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New electrical pattern in brains predicts how well individual animals fare in stressful situations

New electrical pattern in brains predicts how well individual animals fare in stressful situations

Some people can handle stressful situations better than others, and it's not all in their genes: Even identical twins show differences in how they respond. [More]
Brains of kids with autism are relatively inflexible at switching from rest to task performance

Brains of kids with autism are relatively inflexible at switching from rest to task performance

The brains of children with autism are relatively inflexible at switching from rest to task performance, according to a new brain-imaging study from the Stanford University School of Medicine. [More]
Parallel brain circuits associated with opposing emotional reactions

Parallel brain circuits associated with opposing emotional reactions

People choosing between two or more equally positive outcomes experience paradoxical feelings of pleasure and anxiety, feelings associated with activity in different regions of the brain, according to research led by Amitai Shenhav, an associate research scholar at the Princeton Neuroscience Institute at Princeton University. [More]
Melatonin has protective effects on traumatic brain injury-induced cerebral cortex

Melatonin has protective effects on traumatic brain injury-induced cerebral cortex

Traumatic brain injury can cause post-traumatic neurodegenerations with an increase in reactive oxygen species and reactive oxygen species-mediated lipid peroxidation. Melatonin, a non-enzymatic antioxidant and neuroprotective agent, has been shown to counteract oxidative stress-induced pathophysiologic conditions like cerebral ischemia/reperfusion injury, neuronal excitotoxicity and chronic inflammation. [More]
GW researcher awarded SFARI grant for autism research

GW researcher awarded SFARI grant for autism research

The link between autism and disrupted brain development is an essential part of the puzzle of the disease, and is largely unknown. However, thanks to funding from the Simons Foundation Autism Research Initiative, George Washington University researcher Anthony-Samuel LaMantia, Ph.D. may be able to offer truly integrative and in-depth answers to these key questions in the field of autism research. [More]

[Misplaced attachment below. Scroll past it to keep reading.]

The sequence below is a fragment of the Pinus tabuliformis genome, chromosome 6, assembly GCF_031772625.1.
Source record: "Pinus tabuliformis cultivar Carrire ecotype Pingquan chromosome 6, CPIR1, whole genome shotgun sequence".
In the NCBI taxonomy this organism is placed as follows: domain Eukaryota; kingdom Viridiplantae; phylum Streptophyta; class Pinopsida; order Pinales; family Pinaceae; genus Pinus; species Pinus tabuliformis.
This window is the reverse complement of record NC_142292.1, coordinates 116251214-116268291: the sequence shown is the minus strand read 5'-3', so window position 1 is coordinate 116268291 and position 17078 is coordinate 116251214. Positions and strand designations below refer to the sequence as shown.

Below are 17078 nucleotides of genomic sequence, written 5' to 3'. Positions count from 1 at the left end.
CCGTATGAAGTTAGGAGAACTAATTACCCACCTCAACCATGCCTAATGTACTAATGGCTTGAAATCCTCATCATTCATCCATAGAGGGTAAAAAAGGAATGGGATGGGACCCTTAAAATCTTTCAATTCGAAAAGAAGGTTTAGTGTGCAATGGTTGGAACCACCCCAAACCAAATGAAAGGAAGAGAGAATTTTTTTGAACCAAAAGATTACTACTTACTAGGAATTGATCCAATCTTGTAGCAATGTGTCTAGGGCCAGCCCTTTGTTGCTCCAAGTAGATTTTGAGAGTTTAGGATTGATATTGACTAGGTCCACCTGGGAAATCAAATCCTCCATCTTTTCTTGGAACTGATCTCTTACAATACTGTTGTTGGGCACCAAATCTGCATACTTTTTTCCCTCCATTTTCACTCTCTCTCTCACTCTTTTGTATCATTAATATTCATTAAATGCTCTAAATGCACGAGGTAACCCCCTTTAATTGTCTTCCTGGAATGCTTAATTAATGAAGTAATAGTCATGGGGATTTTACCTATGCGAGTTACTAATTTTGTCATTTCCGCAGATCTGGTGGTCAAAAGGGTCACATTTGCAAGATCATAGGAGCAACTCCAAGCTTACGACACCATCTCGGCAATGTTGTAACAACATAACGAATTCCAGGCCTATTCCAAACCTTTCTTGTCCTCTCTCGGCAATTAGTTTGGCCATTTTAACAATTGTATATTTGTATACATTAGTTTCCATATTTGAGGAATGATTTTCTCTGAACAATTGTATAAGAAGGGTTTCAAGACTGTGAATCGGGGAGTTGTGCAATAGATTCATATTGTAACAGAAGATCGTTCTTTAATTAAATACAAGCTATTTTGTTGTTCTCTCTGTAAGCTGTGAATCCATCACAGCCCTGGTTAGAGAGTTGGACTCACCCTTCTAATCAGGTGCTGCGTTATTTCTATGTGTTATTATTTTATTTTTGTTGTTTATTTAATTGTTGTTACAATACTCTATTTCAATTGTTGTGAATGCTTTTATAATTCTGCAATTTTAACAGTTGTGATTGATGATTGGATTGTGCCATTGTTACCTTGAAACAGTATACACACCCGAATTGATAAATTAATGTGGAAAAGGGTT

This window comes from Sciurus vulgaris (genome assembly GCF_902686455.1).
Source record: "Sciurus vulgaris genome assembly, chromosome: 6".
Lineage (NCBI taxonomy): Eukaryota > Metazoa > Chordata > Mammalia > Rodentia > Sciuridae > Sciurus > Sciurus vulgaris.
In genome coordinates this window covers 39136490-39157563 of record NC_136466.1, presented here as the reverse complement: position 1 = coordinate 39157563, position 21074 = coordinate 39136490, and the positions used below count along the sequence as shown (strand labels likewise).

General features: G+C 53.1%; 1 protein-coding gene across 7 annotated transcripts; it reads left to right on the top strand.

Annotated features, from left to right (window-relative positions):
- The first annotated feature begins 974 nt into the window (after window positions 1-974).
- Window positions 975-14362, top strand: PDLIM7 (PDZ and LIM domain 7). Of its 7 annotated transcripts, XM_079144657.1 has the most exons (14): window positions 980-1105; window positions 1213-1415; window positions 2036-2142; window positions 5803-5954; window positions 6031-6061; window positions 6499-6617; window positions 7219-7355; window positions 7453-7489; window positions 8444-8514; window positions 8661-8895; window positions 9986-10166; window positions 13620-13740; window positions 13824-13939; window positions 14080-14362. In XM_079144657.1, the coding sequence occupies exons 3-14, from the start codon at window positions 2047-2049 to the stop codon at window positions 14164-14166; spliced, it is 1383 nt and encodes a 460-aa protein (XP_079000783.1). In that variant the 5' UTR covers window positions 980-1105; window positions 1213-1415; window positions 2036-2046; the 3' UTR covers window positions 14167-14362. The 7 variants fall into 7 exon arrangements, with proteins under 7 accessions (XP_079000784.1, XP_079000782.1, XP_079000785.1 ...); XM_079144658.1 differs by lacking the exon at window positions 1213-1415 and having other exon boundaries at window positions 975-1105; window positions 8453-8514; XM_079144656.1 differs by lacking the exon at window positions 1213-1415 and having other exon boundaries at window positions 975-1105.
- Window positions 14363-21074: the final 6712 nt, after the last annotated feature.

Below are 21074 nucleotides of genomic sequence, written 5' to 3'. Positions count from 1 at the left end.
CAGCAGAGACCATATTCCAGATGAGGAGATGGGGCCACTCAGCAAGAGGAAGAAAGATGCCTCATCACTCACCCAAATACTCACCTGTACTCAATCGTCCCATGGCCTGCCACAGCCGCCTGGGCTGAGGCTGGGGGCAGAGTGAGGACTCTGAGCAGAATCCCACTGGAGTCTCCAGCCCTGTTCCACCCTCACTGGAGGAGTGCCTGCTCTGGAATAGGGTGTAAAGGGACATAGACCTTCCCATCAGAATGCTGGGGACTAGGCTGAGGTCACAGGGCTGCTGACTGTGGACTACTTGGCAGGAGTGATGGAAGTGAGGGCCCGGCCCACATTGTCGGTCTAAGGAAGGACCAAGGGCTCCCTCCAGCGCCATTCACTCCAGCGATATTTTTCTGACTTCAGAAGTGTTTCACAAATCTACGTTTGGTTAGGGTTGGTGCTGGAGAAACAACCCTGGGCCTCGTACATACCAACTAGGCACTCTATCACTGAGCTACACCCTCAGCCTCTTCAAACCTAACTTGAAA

Astrocytes may be behind mental disorders, new research reveals

Astrocytes may be behind mental disorders, new research reveals

Astrocytes, the cells that make the background of the brain and support neurons, might be behind mental disorders such as depression and schizophrenia, according to new research by a Portuguese team from the ICVS at the University of Minho. [More]

Trying harder makes it more difficult to learn certain aspects of language, shows study

When it comes to learning languages, adults and children have different strengths. Adults excel at absorbing the vocabulary needed to navigate a grocery store or order food in a restaurant, but children have an uncanny ability to pick up on subtle nuances of language that often elude adults. [More]
Study analyses whether connectivity of infant's brain is related to children's impulsiveness

Study analyses whether connectivity of infant's brain is related to children's impulsiveness

Researchers from the University of Murcia have studied the changes in the brain that are associated with impulsiveness, a personality trait that causes difficulties in inhibiting a response in the face of a stimulus and leads to unplanned actions without considering the negative consequences. [More]
Researchers explore brain estrogens to mitigate learning and memory problems

Researchers explore brain estrogens to mitigate learning and memory problems

New studies being launched by neurobiologist Luke Remage-Healey at the University of Massachusetts Amherst will investigate how estrogens produced in the brains of young birds enhance their ability to learn songs during a critical window during development. [More]
Research leads to better understanding of neurodegenerative, neurodevelopmental diseases

Research leads to better understanding of neurodegenerative, neurodevelopmental diseases

Throughout our lives, our brains adapt to what we learn and memorise. The brain is indeed made up of complex networks of neurons and synapses that are constantly re-configured. [More]